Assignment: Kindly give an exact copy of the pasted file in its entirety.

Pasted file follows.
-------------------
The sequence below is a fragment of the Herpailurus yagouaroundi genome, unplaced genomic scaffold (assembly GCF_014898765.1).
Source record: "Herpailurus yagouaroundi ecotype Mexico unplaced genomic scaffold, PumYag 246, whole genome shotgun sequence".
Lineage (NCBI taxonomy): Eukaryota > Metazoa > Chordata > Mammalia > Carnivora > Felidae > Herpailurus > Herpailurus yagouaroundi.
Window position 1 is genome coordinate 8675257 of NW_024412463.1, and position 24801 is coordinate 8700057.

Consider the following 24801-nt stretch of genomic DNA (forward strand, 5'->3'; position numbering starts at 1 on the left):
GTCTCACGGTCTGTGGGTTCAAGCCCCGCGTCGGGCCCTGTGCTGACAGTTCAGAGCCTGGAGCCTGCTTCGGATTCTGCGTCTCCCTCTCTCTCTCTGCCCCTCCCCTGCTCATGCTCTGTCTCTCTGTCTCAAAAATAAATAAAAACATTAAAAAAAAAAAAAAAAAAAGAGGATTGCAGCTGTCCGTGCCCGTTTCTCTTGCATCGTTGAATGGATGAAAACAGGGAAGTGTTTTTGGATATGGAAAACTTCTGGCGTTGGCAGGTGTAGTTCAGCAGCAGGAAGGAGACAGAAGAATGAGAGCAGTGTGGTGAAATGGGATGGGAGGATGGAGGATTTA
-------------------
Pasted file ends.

The sequence below is a fragment of the Herpailurus yagouaroundi genome, unplaced genomic scaffold (assembly GCF_014898765.1).
Source record: "Herpailurus yagouaroundi ecotype Mexico unplaced genomic scaffold, PumYag 246, whole genome shotgun sequence".
Lineage (NCBI taxonomy): Eukaryota > Metazoa > Chordata > Mammalia > Carnivora > Felidae > Herpailurus > Herpailurus yagouaroundi.
Window position 1 is genome coordinate 8675257 of NW_024412463.1, and position 24801 is coordinate 8700057.

Consider the following 24801-nt stretch of genomic DNA (forward strand, 5'->3'; position numbering starts at 1 on the left):
GTCTCACGGTCTGTGGGTTCAAGCCCCGCGTCGGGCCCTGTGCTGACAGTTCAGAGCCTGGAGCCTGCTTCGGATTCTGCGTCTCCCTCTCTCTCTCTGCCCCTCCCCTGCTCATGCTCTGTCTCTCTGTCTCAAAAATAAATAAAAACATTAAAAAAAAAAAAAAAAAAAGAGGATTGCAGCTGTCCGTGCCCGTTTCTCTTGCATCGTTGAATGGATGAAAACAGGGAAGTGTTTTTGGATATGGAAAACTTCTGGCGTTGGCAGGTGTAGTTCAGCAGCAGGAAGGAGACAGAAGAATGAGAGCAGTGTGGTGAAATGGGATGGGAGGATGGAGGATTTA